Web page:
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Re^4: help with "symbol lookup error" message

by hippo (Bishop)
on Feb 02, 2023 at 11:58 UTC ( #11150090=note: print w/replies, xml ) Need Help??

in reply to Re^3: help with "symbol lookup error" message
in thread help with "symbol lookup error" message

Is File::Copy versioned separately from Perl itself? When I look at the CPAN page it looks like File::Copy shares the version number of the perl distribution it is included with

File::Copy is a core module which means that it is bundled and shipped with Perl. However, the core modules do not share their version numbers with the corresponding Perl version. The page you linked contains both the version number of Perl (in the crumbtrail at the top of the main div) and the different version number for File::Copy (at the top of the left margin). For core modules, Perl itself is the dist but each contained module is versioned separately.

So what's happening is that in perl 5.34.0 and earlier, a module that is included with Perl by default (File::Copy) is calling a module that is not (List::Util)? And then perl 5.36 removed this dependency?

Yes, with the exception that List::Util is a core module too. See modules for the full list of core modules.


  • Comment on Re^4: help with "symbol lookup error" message

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Re^5: help with "symbol lookup error" message
by Special_K (Monk) on Feb 03, 2023 at 20:28 UTC

    So in my example, which uses 5.20.0, File::Copy is calling List::Util, but is finding the version installed at /home/user_foo/perl_modules/lib/perl5, rather than the version installed at a location corresponding to (and compatible with) 5.20.0. Is that correct? Is it possible to tell perl to use one path for a specific module but use another path (or set of paths) for other modules?

      Yes, this is possible, but also, that way lies madness. If you go down that road, you will make things much harder for you, and you will have to debug lots of weird errors. You are much better served by re-installing a fresh copy of all modules with your current Perl, and keeping your modules (say) in a cpanfile so you can reinstall them quickly whenever you move to a new version.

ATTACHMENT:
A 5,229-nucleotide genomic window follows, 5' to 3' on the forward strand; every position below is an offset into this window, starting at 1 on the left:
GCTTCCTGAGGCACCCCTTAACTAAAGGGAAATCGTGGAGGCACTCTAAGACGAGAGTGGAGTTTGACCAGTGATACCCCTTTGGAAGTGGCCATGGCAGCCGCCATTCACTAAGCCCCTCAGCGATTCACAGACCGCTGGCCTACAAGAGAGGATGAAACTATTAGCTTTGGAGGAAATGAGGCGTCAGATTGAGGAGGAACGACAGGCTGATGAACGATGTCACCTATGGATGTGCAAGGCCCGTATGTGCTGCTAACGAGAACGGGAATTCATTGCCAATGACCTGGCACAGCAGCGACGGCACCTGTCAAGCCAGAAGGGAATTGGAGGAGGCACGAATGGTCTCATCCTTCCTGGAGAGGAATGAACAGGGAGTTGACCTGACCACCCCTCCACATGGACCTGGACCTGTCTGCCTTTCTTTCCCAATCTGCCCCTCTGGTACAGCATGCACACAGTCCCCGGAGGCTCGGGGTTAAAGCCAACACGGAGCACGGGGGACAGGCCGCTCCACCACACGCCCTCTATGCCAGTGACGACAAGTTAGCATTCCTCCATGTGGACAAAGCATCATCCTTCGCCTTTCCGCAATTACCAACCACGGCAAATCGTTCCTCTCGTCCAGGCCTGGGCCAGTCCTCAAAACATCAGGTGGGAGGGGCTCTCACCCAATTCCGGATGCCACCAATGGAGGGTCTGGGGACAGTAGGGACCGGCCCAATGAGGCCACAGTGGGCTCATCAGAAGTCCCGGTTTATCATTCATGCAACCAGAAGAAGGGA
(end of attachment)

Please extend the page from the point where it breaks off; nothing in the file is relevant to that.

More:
Perl will not reload a module if it has already been loaded. A first, horrible approach is to manually pre-load all the modules you want from the appropriate directories:

      use 5.020; use feature 'experimental::signatures'; no warnings 'experimental::signatures'; sub preload_module( $base_dir, $modulename ) { my $final_name = $modulename; $final_name =~ s!::!/!g; require "$base_dir/$"; } BEGIN { preload_module('/some/perl5/dir', 'List::Util' ); preload_module('/some/perl5/dir', 'Scalar::Util' ); preload_module('/some/other/perl5/dir', 'Another::Module' ); } use List::Util 'reduce';

      An even more horrible way is to set up a hook in @INC which looks at the file to be loaded and chooses the correct one:

      use 5.020; use feature 'experimental::signatures'; no warnings 'experimental::signatures'; my %module_map = ( 'List/' => '/some/path/to/perl/modules', 'Scalar/' => '/some/other/path/to/perl/modules', ); sub find_correct_module( $self, $module_file ) { my $real_module = $module_map{ $module_file } // $module_file; open my $fh, '<', $real_module or croak $!; return $fh } BEGIN { unshift @INC, \&find_correct_module; }

      This will be even harder to debug but allows you to have deep dependencies automatically resolved without preloading modules.

      Again, my advice is to do a fresh start and keep a list of all modules you need, and use local::lib and to install all dependencies below a directory separate from the system Perl directory.

        > and keeping your modules (say) in a cpanfile so you can reinstall them quickly whenever you move to a new version.

        This is the first time I've heard the term cpanfile, so I read this page:

        and it seems I could just maintain this file by having a requires $module line for each module I want to maintain. Then when a new version of perl is installed, I can just create a new directory, copy the cpanfile, and then run cpanm to reinstall all modules in that local directory using the new version of perl. Is that correct?

        If I do that, is a record created anywhere in that directory indicating what version of perl was used to do the installation, or do I need to maintain that myself via directory naming conventions and/or README files?

        Also does a new directory need to be created for each version of perl no matter how minor the update? For example, if I am currently using 5.36 and a 5.36.1 is released, do I need to reinstall all modules using 5.36.1 or can I wait for a larger update, e.g. 5.37?

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